The July 1, 2016 actuarial reports for the New Jersey Retirement System plans are out and their main practical purpose is delineating the contributions for the fiscal year ended June 30, 2018. That total contribution amount would be $6,768,969,201 except we have laws that bring it down to $4,260,031,483 ($2,508,937,717 by the state and $1,751,093,766 by localities) with public workers expected to contribute another $1,977,904,061.
By far the largest portion of that total calculated contribution (84.6%) is the 30-year amortization of the underfunding which comes to $5,724,532,942 and develops through a combination of missed contributions and absurdly understated liability values. Here are two worksheets taken from contribution exhibits with some observations:
The New Jersey Teachers’ Pension and Annuity Fund (TPAF) is abysmally funded which necessitates a certain amount of lying so as to keep contribution amounts down and the people who might make trouble reasonably quiescent. One of the more pernicious machinations the actuarial profession has condoned is asset smoothing which in the case of the July 1, 2016 TPAF actuarial valuation means pretending to have $27,169,758,348 in assets in the plan when you really* only have $23,732,571,086. Milliman brings this $3.4 billion into existence thusly:
All the actuarial organizations I know of are non-profits which means their 990 forms are on http://www.guidestar.org and their 5500 forms, if they have pensions, are on http://www.efast.dol.gov. Going over this data two things stand out.
1) These places pay pretty well judging by the salary of the highest paid official from each:
Connecticut Governor Dannel P. Malloy and state employee unions announced an agreement Friday to restructure (i.e. reduce) pension payments:
The deal was reached after months of behind-the-scenes talks regarding the funding calculations as the state was facing potentially huge future pension payments and tried to “help avoid the fiscal cliff the state would otherwise face in the coming years,” the administration said.
The agreement, which still requires approval by the state legislature, was not designed to change any benefits for current or retired state employees. Instead, it was crafted to make sure that the state could have more predictability in funding the pension system in the coming years — by restructuring the system and extending some payments over an additional 14 years.
“It was incumbent upon us to reform this system before facing the fiscal crisis that could have resulted from $4 [billion] to $6 billion annual payments,” Malloy said. “This agreement does not alter employee benefits or employee contributions in any way. It simply allows the state to fully fund its obligations at realistic amounts that will end with Connecticut resolving the unfunded liability and emerging with a system that is fully funded. We are holding true to the ideal of improving the financial landscape for future generations.”
Where would they get the idea that reducing contributions while making no changes in underlying benefits leads to long-term solvency?
On October 27, 2014, the Society of Actuaries published its (new) RP-2014 Mortality Tables recommending new mortality tables for the valuation of defined benefit plan liabilities. The new tables significantly increase life expectancy assumptions and, if adopted by regulators and DB plan actuaries, will significantly increase DB plan liability valuations for purposes of disclosure, funding and de-risking.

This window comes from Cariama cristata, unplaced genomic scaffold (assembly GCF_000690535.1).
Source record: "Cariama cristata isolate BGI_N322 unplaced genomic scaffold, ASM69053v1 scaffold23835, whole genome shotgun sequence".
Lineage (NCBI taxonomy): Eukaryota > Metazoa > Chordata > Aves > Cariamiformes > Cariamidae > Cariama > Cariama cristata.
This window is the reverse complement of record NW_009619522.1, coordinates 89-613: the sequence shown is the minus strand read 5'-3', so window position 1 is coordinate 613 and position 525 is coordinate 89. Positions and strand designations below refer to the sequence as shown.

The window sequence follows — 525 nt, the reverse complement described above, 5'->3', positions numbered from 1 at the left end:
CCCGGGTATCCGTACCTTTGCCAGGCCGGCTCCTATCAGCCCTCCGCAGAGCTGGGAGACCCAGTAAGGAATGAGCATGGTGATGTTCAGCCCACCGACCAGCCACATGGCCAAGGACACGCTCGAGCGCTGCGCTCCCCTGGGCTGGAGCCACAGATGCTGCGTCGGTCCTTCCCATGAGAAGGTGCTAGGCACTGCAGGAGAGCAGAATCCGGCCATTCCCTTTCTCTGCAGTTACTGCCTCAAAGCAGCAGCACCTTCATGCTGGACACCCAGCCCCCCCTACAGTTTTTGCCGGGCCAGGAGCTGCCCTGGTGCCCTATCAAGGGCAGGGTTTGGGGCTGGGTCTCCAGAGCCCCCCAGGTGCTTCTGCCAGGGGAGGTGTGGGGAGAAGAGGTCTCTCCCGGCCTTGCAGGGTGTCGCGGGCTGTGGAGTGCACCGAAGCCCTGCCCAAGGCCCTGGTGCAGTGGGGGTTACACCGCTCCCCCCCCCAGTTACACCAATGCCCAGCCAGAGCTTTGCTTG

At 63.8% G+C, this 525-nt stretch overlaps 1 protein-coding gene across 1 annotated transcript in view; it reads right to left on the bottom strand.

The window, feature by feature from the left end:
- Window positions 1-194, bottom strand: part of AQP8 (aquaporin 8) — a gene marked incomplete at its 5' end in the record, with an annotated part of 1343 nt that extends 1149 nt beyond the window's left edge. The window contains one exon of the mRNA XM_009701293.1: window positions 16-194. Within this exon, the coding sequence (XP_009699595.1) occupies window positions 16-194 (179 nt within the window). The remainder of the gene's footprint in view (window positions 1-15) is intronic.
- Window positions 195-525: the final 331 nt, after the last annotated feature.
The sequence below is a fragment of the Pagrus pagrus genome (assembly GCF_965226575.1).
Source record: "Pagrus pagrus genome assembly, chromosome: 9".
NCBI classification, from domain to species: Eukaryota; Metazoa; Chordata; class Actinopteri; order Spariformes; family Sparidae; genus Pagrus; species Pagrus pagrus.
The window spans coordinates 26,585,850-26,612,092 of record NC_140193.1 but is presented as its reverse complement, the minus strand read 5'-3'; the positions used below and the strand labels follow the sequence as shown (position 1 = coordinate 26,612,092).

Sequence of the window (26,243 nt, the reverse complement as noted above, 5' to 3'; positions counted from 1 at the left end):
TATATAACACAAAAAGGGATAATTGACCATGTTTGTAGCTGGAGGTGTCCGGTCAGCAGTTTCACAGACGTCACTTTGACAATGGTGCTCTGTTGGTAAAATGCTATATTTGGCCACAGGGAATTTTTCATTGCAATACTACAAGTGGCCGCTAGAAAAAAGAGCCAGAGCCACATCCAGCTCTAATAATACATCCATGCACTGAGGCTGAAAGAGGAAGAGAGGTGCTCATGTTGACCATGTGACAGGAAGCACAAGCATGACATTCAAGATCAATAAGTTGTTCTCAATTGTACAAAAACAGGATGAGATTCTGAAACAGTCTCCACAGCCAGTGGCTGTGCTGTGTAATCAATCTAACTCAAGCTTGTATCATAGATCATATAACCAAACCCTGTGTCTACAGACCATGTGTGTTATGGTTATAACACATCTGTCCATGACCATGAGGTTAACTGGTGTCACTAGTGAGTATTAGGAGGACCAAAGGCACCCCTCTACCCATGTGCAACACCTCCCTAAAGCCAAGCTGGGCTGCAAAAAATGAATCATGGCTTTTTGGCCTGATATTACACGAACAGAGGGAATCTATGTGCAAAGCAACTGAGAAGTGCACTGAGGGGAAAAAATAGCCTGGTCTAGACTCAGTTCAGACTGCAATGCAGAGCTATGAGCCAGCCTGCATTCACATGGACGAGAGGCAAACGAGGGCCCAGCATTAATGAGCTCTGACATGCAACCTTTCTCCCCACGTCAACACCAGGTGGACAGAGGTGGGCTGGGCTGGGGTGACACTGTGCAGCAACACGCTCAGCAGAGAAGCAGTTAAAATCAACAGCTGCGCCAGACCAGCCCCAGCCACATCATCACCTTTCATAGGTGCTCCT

So far the IRS has not incorporated this new table and they might not have to as the American people seem to have stumbled upon their own solution to the pension crisis.
s2810, introduced on November 14 and to be voted on today, would require New Jersey to pay its pension contributions on a quarterly basis by September 30, December 31, March 31, and June 30 of each year, beginning July 1, 2017.
The bill’s sponsor, State Senate President Steve Sweeney, had an opinion piece in njspotlight today claiming:
Making pension payments every three months — rather than at the end of the year — will ensure that the requisite contributions are made, not skipped. Today, New Jersey legislators will vote on bipartisan legislation to commit the state government to a schedule of quarterly pension payments that will provide fiscal stability to our underfunded pension system and save billions of dollars in future costs for state taxpayers.
Either Sweeney is willfully ignorant of pension funding or he believes his intended audience is since this bill will actually REDUCE the State’s pension contribution.
The American Legislative Exchange Council (ALEC) came out with a report this week based on reviewing the latest available actuarial valuations of over 280 state-administered pension plans and adjusting the discount rate from an average of 7.37% to a ‘riskless’ rate of of 2.344%.
I disagree with the methodology since I believe the funded status of a particular plan should be considered when adjusting the wishful discount rates that the plan actuaries who politicians hire are ‘encouraged’ to use. That is, a plan closer to full funding should be able to use a rate closer to that 7.37% while a pure pay-go plan (Puerto Rico) should use a rate closer to 0% since that is about what they are getting for the few days any money stays in the trust.
Nevertheless there were some nice charts ranking states by Funded Ratio, Unfunded Liabilities, and Unfunded Liabilities Per Capita. However, I did not see where they had the underlying data so, based on those charts, I decided to extract some other numbers.